With a special focus on offshore renewables, experts at Riviera’s OSJ Asia virtual conference surveyed the opportunities and challenges in the OSV market over the coming years
Asia is anticipated to add 235 GW of offshore wind energy by 2040 with China, Taiwan, South Korea, Vietnam and India set to be the leading markets. Growth in the floating wind (though not as predominant as fixed units) will be driven by demand from Japan and South Korea.
Larger turbines will require larger and more capable vessels with an increase in lifting capacity. New opportunities will also arise in the construction of wind turbine installation vessels (WTIVs), service operation vessels (SOVs), crew transfer vessels (CTVs), feeders and cable layers.
ABS’ manager for global offshore renewables, Lars Samuelson said the push for renewable energy will require all sources of renewable energy to be exploited in coming years.
Solar and wind energy “are not competing, they complement each other,” he said.
Fixed offshore wind units are now a mature market and Mr Samuelson projected that the Asia Pacific region will see between 500-600 new units installed every year over the coming decade and that China will be the leader in the offshore wind installations by 2021.
Archer Knight Holdings’ co-founder David Sheret said renewables are becoming a major part of offshore projects with projections showing that offshore wind accounts for a large proportion of projects in Asia over the coming decade. Projections for 2021-2026 also show that capex and devex will far outstrip the need for decommissioning in this period.
Mr Sheret said “The opex market for offshore wind has grown significantly in the European market as installations have become operational” adding that diving will to continue as an integral part of the subsea market. He said diving will be required particularly with the rise of floating wind projects and despite the fact that a number of offshore projects going forward will be diver-less.
More oil and gas companies are looking to branch out into renewables, and owners may seek to leverage existing agreements and have assets that work in any area. Dr Wei Huang, ABS’ director of global offshore said the offshore sector will see opportunities in LNG gas to power and subsea mining with a rise in demand for transportation and electric storage. Dr Huang added that vessel owners will need to look at adopting new technologies to improve operational capability and decarbonisation.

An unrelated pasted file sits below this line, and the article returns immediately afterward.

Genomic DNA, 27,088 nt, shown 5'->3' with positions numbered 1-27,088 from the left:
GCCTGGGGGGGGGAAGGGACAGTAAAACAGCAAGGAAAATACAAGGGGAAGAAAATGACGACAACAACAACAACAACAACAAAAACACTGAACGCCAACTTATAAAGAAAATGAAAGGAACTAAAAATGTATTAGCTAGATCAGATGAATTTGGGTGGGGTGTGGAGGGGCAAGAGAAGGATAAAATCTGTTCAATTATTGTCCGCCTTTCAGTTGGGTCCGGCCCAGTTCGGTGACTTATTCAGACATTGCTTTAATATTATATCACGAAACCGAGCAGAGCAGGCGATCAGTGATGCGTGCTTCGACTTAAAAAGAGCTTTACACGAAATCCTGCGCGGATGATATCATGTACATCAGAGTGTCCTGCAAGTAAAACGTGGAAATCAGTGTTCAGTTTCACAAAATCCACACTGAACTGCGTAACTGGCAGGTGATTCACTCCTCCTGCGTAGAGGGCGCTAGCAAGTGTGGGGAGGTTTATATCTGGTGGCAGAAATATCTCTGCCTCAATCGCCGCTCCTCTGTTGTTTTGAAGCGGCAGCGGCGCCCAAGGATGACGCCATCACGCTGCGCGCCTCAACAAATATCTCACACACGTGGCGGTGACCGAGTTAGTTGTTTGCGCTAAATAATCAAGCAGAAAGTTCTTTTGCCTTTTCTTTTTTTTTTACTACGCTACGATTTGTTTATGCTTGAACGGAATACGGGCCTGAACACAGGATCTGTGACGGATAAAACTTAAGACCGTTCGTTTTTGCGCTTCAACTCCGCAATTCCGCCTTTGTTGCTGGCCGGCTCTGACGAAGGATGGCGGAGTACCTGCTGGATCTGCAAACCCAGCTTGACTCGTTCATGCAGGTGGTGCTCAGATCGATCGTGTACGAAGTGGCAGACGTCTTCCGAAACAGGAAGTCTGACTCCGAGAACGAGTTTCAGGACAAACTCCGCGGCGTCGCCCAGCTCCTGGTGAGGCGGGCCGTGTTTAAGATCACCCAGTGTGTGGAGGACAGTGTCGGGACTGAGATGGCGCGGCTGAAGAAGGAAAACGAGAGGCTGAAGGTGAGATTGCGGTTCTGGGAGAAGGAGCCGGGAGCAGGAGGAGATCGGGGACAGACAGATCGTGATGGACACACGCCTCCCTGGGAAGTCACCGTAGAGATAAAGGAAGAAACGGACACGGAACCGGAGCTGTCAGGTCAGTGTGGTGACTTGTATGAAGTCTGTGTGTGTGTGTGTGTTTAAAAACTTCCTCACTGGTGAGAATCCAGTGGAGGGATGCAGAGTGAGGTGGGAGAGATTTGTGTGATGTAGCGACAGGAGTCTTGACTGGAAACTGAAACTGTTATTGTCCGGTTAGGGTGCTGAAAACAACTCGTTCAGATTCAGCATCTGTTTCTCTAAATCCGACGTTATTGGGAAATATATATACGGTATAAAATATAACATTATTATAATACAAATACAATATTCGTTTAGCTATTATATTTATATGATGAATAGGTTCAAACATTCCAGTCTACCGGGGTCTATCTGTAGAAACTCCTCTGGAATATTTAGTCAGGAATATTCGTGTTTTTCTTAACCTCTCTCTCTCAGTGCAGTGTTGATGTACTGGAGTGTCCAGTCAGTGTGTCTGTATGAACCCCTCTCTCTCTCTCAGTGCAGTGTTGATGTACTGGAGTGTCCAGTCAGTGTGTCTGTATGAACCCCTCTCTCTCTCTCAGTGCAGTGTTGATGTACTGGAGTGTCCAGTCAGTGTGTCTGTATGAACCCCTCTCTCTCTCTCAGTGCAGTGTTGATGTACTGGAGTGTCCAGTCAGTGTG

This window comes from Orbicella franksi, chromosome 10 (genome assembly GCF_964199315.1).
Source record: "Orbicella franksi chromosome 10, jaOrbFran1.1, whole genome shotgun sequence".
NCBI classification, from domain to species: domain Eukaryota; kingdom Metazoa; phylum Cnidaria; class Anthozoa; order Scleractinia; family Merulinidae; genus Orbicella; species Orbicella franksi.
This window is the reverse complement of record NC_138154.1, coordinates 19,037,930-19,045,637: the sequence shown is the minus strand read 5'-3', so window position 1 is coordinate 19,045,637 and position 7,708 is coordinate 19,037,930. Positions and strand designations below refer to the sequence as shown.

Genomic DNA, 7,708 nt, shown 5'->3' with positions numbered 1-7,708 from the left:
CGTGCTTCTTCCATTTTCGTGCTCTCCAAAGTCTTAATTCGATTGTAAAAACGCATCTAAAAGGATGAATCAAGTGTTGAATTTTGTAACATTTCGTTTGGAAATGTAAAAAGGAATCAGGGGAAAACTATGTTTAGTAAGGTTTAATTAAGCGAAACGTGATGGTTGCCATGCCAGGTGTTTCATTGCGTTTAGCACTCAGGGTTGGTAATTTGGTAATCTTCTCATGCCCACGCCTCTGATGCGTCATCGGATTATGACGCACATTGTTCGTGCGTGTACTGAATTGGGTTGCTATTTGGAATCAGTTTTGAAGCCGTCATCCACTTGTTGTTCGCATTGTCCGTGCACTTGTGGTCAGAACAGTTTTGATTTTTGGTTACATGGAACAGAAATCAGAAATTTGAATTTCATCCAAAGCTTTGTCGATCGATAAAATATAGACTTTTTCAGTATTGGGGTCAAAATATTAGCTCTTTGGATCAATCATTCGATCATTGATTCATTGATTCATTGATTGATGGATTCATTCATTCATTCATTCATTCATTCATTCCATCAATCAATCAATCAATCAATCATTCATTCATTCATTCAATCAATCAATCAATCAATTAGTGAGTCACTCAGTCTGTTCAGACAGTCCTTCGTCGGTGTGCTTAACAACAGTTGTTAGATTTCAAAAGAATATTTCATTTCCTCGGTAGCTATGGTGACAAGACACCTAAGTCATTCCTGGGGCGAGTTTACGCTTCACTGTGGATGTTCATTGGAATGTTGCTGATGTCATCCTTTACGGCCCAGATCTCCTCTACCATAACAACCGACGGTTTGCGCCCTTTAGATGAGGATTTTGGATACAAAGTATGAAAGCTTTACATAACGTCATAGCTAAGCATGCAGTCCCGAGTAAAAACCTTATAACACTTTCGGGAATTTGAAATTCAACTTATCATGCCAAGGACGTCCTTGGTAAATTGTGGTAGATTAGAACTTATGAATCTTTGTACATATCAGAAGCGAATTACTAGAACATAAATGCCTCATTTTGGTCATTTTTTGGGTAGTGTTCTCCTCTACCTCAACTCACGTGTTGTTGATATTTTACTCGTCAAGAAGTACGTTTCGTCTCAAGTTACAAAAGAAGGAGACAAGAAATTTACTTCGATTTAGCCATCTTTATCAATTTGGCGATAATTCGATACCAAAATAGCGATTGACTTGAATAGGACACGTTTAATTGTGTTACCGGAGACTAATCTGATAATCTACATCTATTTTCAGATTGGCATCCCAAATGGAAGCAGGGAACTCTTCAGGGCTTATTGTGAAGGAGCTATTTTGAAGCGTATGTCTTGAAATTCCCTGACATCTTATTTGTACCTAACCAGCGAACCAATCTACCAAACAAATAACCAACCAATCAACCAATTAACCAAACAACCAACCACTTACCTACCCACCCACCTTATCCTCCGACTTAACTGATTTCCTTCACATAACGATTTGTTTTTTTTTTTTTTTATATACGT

Some vessel owners, such as Subsea7, have strategically built vessels in preparation for new markets. The company’s Seven Vega reel-lay vessel can lay electrically heat-traced flowline systems which will increase the company’s ability to win more capex projects.
“Companies need to be structured to do a spectrum of work. Be it floating, fixed, aquaculture, anything that requires complex engineering in the oceans. Companies that structure this way will be geared correctly and the market will be less cyclical for them going forward,” Dr Huang said.
Singapore-based M3 Marine Group’s CEO Mike Meade said he believes that Taiwan presents opportunities for foreign companies by having fewer barriers to entry than, for example, its larger neighbour China.
Regarding vessel utilisation, Mr Meade noted that the specialised market for diving is a boutique one with only 35 active vessels. Further, he said subcontractors who build large vessels will find it difficult to survive in the market.
“You can’t finance them, banks won’t give you money, you can’t pay leases. So, they are stuck in the shipyard or not working. But as the market tightens up these vessels will begin to come into the market. Given some of the companies are going into liquidation, you’ll see some real bargains there,” he said.
Mr Meade agreed with Mr Samuelson that the opportunities in renewables are not limited to wind pointing to the fact that Singapore has market opportunities for solar power with a floating solar installation currently underway.
Significantly, Mr Meade said he believes that there is willingness to invest in renewables.
“The banks have got blinkers on and will not look at the economics of a project. You just need to say it’s wind or renewable and they’ll come running after you and lend you money,” he said.
Noting that WindFloat Atlantic project which supplies power to Portugal’s electrical grid was bank financed, Mr Samuelson said this was a significant milestone as it showed increased support for new technologies which might have previously been restricted to government largesse.
Riviera’s OSJ Asia virtual conference is the largest forum for shipowners, shipbuilders, charterers and suppliers within the OSV sector in Asia.